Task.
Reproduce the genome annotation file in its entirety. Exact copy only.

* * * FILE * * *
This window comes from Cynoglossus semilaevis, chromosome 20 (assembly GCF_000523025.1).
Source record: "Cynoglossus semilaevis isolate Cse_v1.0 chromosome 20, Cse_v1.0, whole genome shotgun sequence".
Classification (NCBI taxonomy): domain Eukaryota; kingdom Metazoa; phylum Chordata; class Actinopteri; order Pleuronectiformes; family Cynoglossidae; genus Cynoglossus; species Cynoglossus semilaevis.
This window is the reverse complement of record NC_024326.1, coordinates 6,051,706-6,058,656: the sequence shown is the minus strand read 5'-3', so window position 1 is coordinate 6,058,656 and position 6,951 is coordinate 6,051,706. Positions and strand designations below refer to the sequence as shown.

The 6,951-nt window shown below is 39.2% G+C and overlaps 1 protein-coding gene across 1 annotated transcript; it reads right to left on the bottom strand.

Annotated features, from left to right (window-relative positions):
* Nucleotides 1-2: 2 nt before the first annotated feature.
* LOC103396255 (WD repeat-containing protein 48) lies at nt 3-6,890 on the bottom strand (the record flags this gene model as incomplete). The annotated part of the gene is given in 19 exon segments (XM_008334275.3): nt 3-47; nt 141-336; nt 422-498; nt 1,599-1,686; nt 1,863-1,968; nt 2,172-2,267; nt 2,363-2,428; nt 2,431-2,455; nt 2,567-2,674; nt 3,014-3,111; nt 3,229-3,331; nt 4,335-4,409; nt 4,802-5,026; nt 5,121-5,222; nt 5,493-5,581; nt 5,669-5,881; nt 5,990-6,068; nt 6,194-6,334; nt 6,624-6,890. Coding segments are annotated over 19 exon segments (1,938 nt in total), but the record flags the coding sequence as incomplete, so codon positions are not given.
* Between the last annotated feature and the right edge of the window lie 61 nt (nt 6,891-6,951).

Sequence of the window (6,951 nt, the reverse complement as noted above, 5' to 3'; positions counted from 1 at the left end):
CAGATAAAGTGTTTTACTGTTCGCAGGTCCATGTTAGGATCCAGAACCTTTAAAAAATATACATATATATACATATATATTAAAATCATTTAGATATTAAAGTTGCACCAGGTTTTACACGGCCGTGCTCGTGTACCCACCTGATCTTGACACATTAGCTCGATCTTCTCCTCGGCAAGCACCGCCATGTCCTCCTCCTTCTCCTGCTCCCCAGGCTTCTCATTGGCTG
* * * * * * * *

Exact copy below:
This window comes from Cynoglossus semilaevis, chromosome 20 (assembly GCF_000523025.1).
Source record: "Cynoglossus semilaevis isolate Cse_v1.0 chromosome 20, Cse_v1.0, whole genome shotgun sequence".
Classification (NCBI taxonomy): domain Eukaryota; kingdom Metazoa; phylum Chordata; class Actinopteri; order Pleuronectiformes; family Cynoglossidae; genus Cynoglossus; species Cynoglossus semilaevis.
This window is the reverse complement of record NC_024326.1, coordinates 6,051,706-6,058,656: the sequence shown is the minus strand read 5'-3', so window position 1 is coordinate 6,058,656 and position 6,951 is coordinate 6,051,706. Positions and strand designations below refer to the sequence as shown.

The 6,951-nt window shown below is 39.2% G+C and overlaps 1 protein-coding gene across 1 annotated transcript; it reads right to left on the bottom strand.

Annotated features, from left to right (window-relative positions):
* Nucleotides 1-2: 2 nt before the first annotated feature.
* LOC103396255 (WD repeat-containing protein 48) lies at nt 3-6,890 on the bottom strand (the record flags this gene model as incomplete). The annotated part of the gene is given in 19 exon segments (XM_008334275.3): nt 3-47; nt 141-336; nt 422-498; nt 1,599-1,686; nt 1,863-1,968; nt 2,172-2,267; nt 2,363-2,428; nt 2,431-2,455; nt 2,567-2,674; nt 3,014-3,111; nt 3,229-3,331; nt 4,335-4,409; nt 4,802-5,026; nt 5,121-5,222; nt 5,493-5,581; nt 5,669-5,881; nt 5,990-6,068; nt 6,194-6,334; nt 6,624-6,890. Coding segments are annotated over 19 exon segments (1,938 nt in total), but the record flags the coding sequence as incomplete, so codon positions are not given.
* Between the last annotated feature and the right edge of the window lie 61 nt (nt 6,891-6,951).

Sequence of the window (6,951 nt, the reverse complement as noted above, 5' to 3'; positions counted from 1 at the left end):
CAGATAAAGTGTTTTACTGTTCGCAGGTCCATGTTAGGATCCAGAACCTTTAAAAAATATACATATATATACATATATATTAAAATCATTTAGATATTAAAGTTGCACCAGGTTTTACACGGCCGTGCTCGTGTACCCACCTGATCTTGACACATTAGCTCGATCTTCTCCTCGGCAAGCACCGCCATGTCCTCCTCCTTCTCCTGCTCCCCAGGCTTCTCATTGGCTG